If a client told me they would need the use of their money in a few years I would put them in low load funds (3 year deferral) or front end funds where there is no charge to sell and 0% – 5% to purchase. In addition they would be in a very low risk portfolio.
It is all about understanding the needs of the client and their risk tolerance.
My recommendation – put additional $$ towards your RRSP – use the tax refund to top up RESP and / or pay down Mortgage.
Appreciate your comments… and I do agree with some of what you say… except the mortgage penalty comparison… I’ll get to that later..
My readers, clients and friends have been telling me the same things… They invested for the long term… followed the rules of investing.. longer term investments should go into equities as they have performed well, historically.. But then the strange thing is that they would have been better off had they invested in a GIC because they really haven’t had any positive return over the last 10, 15 and even 20 year time frame… These are readers, clients and friends telling me this..
They have all experienced poor or negative returns over the past 15 years… I looked into why this happened and it’s not an easy question to answer… but maybe it’s because we had Giant corps go broke or were actually fraudulent…. Remember Enron, Worldcom, Lehman brothers, Bre-X, Tyco, etc.. they are plenty more… We don’t seem to factor om those corps anymore….
Here’s something that most of us don’t know…A great many corps, including the ones above, were part of the TSX, Dow Jones indexes but are no longer there…they just got removed… so how do you measure the stock market? And remember, they are still held in personal investment portfolios through mutual funds or maybe in stocks….. resulting in personal negative returns… at least for a great many of the people I speak with. So how can we look a TSX or Dow Jones stock index chart and say it’s outperformed real estate or other investments? I would think the only way would be to re-balance our personal investment portfolio constantly… or maybe just buy and index funds and forget about it…in which case you wouldn’t have to pay any DSC. Perhaps we just need to simplify?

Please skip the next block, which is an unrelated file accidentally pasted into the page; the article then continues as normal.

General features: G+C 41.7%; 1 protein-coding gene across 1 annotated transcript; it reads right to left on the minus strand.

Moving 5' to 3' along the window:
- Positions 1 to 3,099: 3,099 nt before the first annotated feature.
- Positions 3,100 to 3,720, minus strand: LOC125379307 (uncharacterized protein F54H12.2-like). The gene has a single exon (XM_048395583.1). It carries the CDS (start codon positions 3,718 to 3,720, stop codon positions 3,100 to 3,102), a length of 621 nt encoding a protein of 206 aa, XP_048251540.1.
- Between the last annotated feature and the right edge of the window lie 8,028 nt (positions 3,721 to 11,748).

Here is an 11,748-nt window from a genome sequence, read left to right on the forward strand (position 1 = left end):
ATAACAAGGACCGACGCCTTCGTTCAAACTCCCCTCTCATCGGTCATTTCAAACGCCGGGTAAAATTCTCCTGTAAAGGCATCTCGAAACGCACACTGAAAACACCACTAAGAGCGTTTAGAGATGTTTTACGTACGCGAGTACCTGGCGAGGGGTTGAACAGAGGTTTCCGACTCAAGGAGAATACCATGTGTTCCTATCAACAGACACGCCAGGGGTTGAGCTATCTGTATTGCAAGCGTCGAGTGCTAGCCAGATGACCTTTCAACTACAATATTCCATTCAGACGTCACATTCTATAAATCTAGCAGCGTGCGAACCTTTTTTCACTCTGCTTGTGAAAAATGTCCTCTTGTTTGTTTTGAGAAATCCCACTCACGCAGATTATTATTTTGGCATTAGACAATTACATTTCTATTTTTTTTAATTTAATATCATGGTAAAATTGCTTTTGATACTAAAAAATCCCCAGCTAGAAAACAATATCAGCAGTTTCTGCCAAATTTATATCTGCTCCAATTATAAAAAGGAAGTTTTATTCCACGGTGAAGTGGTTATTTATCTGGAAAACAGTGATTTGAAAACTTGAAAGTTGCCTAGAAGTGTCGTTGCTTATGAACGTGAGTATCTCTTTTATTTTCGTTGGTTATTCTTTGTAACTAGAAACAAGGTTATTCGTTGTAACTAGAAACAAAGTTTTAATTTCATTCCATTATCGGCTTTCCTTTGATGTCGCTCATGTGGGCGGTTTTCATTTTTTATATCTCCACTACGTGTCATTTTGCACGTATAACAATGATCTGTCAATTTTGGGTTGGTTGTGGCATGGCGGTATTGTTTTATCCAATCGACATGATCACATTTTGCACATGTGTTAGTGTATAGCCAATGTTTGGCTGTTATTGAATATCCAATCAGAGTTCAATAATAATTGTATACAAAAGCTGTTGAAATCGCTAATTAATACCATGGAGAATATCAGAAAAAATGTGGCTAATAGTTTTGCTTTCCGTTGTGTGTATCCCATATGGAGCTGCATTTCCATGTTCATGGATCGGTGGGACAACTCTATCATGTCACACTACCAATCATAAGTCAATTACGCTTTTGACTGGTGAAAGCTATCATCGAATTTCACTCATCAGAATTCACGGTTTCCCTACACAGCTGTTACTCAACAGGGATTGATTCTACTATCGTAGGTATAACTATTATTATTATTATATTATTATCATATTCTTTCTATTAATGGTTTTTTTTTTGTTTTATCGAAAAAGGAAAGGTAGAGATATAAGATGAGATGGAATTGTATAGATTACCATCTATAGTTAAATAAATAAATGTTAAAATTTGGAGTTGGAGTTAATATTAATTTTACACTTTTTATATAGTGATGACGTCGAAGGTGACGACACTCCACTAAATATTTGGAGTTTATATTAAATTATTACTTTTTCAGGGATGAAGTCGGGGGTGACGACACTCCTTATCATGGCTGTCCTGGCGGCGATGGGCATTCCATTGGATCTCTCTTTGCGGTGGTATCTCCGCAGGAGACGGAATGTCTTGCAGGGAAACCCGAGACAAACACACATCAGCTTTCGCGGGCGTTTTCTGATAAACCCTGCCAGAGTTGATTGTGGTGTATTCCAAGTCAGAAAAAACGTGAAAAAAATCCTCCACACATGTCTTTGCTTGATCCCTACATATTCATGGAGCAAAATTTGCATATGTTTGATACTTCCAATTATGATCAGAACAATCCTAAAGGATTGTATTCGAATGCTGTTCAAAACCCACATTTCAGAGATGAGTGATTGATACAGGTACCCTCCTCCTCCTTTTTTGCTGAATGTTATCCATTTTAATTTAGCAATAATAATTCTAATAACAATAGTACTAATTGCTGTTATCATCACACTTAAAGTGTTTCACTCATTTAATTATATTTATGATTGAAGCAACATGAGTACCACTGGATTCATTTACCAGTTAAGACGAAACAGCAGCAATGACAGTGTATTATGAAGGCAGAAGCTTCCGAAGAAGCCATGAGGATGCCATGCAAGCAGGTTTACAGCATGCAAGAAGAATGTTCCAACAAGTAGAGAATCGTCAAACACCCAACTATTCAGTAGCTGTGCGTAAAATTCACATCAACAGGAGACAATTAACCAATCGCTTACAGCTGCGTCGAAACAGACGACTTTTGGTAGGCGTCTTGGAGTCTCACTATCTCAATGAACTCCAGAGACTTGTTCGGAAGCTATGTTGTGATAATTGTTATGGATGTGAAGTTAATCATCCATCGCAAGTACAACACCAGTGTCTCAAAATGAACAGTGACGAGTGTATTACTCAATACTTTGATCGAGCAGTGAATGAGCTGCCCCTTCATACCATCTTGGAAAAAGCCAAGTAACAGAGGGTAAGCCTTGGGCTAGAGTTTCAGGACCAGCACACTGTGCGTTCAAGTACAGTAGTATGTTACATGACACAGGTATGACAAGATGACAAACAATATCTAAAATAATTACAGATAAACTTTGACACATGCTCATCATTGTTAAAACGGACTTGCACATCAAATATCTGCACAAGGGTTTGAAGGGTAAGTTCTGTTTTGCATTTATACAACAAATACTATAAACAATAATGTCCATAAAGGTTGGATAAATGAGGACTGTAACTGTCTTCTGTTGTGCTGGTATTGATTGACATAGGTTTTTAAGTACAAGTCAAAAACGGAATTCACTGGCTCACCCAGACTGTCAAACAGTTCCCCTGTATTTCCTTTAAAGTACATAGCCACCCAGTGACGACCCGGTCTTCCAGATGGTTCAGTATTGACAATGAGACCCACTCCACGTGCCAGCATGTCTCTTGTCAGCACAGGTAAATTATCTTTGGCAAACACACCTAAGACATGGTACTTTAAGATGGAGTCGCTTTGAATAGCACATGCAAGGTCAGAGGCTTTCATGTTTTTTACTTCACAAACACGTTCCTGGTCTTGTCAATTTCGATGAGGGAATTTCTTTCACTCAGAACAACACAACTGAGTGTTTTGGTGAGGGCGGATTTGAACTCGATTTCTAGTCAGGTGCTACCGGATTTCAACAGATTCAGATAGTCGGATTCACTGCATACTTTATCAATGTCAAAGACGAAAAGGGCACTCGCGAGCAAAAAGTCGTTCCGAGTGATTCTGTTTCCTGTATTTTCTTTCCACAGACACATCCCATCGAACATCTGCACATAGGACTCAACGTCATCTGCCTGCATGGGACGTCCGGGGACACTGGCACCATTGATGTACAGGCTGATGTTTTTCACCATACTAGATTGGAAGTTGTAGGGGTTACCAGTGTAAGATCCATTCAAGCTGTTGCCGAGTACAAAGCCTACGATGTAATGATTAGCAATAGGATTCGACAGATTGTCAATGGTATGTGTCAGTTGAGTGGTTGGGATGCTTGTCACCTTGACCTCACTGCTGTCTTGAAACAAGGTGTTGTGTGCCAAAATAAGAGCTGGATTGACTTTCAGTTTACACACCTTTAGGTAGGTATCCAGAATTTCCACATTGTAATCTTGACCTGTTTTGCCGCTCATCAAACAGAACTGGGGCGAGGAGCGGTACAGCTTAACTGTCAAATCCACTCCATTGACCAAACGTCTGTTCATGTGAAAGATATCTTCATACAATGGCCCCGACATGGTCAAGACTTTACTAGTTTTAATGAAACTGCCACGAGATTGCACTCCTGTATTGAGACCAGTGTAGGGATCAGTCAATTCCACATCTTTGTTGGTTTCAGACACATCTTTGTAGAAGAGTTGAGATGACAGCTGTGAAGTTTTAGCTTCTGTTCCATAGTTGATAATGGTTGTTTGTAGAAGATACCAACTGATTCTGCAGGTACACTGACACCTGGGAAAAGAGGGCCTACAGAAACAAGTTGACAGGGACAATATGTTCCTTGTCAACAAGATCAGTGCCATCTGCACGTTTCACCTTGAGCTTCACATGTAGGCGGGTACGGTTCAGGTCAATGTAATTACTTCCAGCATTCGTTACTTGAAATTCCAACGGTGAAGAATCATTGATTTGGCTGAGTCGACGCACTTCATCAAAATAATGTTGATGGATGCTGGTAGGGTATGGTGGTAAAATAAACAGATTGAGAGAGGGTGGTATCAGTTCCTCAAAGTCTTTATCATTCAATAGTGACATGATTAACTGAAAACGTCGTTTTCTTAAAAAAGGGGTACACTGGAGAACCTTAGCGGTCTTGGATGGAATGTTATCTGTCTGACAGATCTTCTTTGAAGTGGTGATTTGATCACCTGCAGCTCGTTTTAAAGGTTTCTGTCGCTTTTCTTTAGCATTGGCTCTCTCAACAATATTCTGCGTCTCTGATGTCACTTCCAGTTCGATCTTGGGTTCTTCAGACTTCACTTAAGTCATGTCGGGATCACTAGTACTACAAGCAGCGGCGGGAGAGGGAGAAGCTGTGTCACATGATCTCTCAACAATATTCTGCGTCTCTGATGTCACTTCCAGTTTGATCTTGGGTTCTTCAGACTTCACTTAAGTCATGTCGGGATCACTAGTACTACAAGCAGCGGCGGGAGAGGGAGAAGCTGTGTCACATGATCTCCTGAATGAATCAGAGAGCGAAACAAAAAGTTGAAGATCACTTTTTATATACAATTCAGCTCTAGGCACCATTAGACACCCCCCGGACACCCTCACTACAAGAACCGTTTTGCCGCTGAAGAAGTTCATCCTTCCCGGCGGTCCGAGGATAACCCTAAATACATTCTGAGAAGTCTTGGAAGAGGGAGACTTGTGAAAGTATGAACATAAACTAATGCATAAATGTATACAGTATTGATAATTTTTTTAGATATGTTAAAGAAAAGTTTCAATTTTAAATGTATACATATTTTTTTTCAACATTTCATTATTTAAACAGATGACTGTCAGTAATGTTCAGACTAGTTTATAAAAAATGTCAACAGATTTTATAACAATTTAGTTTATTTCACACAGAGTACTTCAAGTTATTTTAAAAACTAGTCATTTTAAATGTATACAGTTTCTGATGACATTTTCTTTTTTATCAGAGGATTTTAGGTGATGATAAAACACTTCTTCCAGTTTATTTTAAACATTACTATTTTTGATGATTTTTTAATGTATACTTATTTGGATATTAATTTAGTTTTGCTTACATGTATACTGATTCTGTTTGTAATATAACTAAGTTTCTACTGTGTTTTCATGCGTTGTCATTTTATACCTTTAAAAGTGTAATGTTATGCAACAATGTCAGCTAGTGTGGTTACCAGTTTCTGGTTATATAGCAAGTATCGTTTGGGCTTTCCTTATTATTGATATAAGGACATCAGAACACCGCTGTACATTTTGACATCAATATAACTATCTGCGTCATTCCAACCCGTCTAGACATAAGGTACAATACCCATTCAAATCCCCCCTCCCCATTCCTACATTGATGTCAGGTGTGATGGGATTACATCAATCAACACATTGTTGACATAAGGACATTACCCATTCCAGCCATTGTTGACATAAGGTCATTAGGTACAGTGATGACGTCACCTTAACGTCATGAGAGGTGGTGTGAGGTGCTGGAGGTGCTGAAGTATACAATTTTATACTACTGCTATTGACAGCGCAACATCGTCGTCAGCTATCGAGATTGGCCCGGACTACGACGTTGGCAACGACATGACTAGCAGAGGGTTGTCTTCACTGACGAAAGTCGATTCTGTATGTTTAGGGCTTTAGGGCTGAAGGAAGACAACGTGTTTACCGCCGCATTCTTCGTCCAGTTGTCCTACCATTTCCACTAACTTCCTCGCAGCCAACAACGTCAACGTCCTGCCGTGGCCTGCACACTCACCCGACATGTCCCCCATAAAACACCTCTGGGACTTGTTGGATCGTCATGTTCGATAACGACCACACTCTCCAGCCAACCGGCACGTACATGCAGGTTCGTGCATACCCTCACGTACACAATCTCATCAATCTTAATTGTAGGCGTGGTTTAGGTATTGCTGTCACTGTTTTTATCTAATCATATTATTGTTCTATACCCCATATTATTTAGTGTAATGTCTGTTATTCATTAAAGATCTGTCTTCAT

The point is, these were all considered blue chip stocks… and widely held.. they are all bust… maybe we need to look at other investment options…. has anyone heard of real estate not performing well over any 7 or 10 year period? Or over any 20 or 30 year period? Ask that same question of your average Canadian’s investment portfolio and you’re likely to get a different answer… How many pension funds have you seen go bust? I say, it’s time to take back control…. and it can be done..
Regarding the penalty comment…. if people give you money, and you want it back, why should there be a 6 yr penalty? We can go to any ‘NO LOAD’ fund family and find similar funds that perform as well or better than any Deferred Sales Charge fund… and you get in and out after 30 to 90 days… NO CHARGE….
Mortgage penalties have been inflated for around 12 years… it’s well documented and I’ve written about this subject often… the calculation the Banks use, (not all lenders but all of the BIG SIX Banks) is unfair and could probably be challenged in court if someone had deep enough pockets to start that fight… Banks are charging unfair penalties that more than covers the Interest Rate Differential ( or cost to the Bank)…
Another alternative is to combine the options of mortgage prepayment and RRSP. If you have enough funds in your RRSP, you can pay down that higher interest rate mortgage to the bank and hold the mortgage in the RRSP, paying yourself back at a predetermined monthly rate. The money you save on a monthly payment can be put into the RRSP or further invested in other options such as income property investments.